Mark spoke on the specific legislative priorities for the coalition in the 117th Congress, and our paths forward for success. Mark touched on the coalition’s ongoing efforts to undo the over three dozen Trump administrative orders, regulations, and commissions that composed the Christian nationalist efforts of the Trump administration. Mark also noted the Biden administration’s aggressive stance thus far on the issues that matter to us including, repealing the muslim ban; rejoining the Paris climate agreement; ordering mandatory mask wearing on federal property; enacting a science-based response to the COVID-19 pandemic; ending the transgender military ban; ending the global gag rule on abortions; and banning discrimination based on gender, identity, and sexual orientation. While encouraged by the actions of the new administration, SCA will continue our efforts to reverse the extensive damage done by the previous administration.
Rebecca talked about the Supreme Court’s increased interest in “religious liberty” cases, and how the conservative majority court is destroying the wall between religion and government by privileging religion through the expansion of exemptions. Rebecca also touched on how the court is finding ways to protect religious institutions from so-called discrimination. Rebecca spoke about Fulton v. City of Philadelphia, which is currently before the U.S. Supreme Court. The case regards same sex prospective foster parents and Catholic Social Services who, under the guise of “religious liberty”, have denied the couple services. The Secular Coalition for America continues to fight for true religious freedom and will always stand against this type of discrimination.
This time wearing her attorney’s hat (literally, see photo above), Alison was pleased to share with the group that a lawsuit has been brought against the Department of Education to overturn a rule passed by the Trump Administration shortly before he left office. The rule established that public universities and colleges must allow religious groups to be on campus, be recognized, and get funding even if they discriminate and violate student codes that nonreligious student groups must still abide by. The primary plaintiff in the suit is fellow SCA member organization, the Secular Student Alliance. American Atheists and the Secular Student Alliance argue that the case should be overturned because it gives special privileges in a public forum for religion — a violation of free speech principles as previously ruled by the Supreme Court. Additionally, the Department of Education has no authority to regulate free speech because it’s not in their mandate.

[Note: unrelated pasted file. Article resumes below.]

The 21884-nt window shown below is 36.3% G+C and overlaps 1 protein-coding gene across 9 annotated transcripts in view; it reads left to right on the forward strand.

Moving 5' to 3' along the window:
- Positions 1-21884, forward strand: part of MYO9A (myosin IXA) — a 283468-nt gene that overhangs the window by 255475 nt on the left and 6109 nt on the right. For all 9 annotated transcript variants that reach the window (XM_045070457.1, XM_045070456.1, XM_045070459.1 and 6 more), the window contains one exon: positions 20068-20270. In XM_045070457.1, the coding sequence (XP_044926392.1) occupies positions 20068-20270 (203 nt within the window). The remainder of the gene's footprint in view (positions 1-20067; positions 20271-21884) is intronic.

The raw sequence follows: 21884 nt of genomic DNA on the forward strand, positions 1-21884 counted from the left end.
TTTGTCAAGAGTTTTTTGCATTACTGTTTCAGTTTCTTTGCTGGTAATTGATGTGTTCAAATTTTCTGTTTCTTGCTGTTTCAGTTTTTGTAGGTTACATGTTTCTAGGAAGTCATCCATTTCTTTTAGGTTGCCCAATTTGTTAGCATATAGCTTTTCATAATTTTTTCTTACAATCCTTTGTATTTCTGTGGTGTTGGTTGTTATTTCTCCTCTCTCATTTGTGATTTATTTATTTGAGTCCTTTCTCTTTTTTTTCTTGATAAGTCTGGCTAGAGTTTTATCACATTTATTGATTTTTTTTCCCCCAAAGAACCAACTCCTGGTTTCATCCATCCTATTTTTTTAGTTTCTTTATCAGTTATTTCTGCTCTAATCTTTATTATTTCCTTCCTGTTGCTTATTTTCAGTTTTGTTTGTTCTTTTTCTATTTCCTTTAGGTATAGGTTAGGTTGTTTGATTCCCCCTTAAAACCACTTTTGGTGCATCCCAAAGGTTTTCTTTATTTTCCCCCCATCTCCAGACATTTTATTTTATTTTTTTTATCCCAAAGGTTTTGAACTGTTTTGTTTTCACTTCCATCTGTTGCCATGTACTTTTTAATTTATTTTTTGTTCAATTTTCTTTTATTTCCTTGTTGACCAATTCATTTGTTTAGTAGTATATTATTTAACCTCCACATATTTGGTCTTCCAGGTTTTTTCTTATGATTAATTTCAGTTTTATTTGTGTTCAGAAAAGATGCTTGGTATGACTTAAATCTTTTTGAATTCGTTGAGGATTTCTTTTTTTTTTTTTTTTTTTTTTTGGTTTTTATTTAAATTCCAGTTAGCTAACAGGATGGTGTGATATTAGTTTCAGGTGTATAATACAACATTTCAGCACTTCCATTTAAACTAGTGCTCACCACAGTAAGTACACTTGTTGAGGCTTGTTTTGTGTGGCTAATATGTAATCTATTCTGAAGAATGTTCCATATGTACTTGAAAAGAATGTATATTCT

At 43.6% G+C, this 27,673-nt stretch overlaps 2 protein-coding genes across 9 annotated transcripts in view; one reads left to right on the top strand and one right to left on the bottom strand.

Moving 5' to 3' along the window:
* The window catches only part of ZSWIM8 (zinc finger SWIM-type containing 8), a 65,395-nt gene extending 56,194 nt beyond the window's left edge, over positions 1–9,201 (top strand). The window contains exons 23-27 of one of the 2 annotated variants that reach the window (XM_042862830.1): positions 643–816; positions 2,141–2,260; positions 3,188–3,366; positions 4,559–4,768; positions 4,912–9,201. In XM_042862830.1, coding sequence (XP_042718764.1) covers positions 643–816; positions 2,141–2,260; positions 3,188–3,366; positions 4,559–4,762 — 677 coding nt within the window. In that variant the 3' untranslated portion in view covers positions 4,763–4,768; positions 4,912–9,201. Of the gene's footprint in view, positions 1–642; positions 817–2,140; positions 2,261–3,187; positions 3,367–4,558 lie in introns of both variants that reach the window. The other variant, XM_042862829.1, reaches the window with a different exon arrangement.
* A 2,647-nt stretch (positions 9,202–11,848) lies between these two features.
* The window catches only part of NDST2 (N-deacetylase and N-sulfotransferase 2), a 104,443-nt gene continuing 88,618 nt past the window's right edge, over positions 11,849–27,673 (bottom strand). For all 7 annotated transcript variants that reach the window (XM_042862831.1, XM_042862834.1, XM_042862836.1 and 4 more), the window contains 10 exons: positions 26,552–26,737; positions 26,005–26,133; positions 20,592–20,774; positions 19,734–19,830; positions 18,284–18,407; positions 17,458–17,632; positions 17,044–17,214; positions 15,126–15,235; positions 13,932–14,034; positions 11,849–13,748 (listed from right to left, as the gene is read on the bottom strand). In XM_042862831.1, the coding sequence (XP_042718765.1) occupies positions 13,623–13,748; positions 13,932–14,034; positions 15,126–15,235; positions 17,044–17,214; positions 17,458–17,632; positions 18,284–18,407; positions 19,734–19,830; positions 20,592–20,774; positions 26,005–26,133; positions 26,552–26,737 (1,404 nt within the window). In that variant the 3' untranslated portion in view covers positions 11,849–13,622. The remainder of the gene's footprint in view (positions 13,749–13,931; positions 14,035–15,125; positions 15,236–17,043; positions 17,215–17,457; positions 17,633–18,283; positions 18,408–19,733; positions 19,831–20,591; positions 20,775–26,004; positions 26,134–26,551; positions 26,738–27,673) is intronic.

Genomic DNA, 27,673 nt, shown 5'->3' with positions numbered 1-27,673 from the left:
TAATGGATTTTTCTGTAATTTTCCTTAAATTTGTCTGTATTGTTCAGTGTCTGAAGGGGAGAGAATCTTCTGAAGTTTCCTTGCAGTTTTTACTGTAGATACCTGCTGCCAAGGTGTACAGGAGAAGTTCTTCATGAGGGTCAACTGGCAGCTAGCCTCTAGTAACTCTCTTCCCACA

Monica spoke to the coalition about Espinoza v. Montana Department of Revenue. She noted how the case was deliberated on the basis that the state’s income-tax credit program, which funneled public dollars to individuals and organizations, could then donate to scholarship organizations that in turn donated funds to religious schools. The Supreme Court’s decision flipped the Establishment Clause and the separation of religion and government on its head, and in the process, direct taxpayer dollars were sent to fund religious education.
Monica further explained that by the time the statute reached the Supreme Court for a decision, it had become obsolete. However, despite being struck down by the Montana Supreme Court, the conservative majority on the US Supreme Court took the case.
“Trying to anticipate what’s going to happen from the Supreme Court, when it’s something that shouldn’t happen, is really hard to predict.” – Monica Miller
Following our annual meeting, I can confidently state that our coalition is stronger than it has ever been. Our professional team of lobbyists and lawyers are a “dream team” for our secular community, and I am humbled to be a member.
The Secular Coalition for America is eager to take advantage of the opportunities before us, and I know that together we will be making great progress.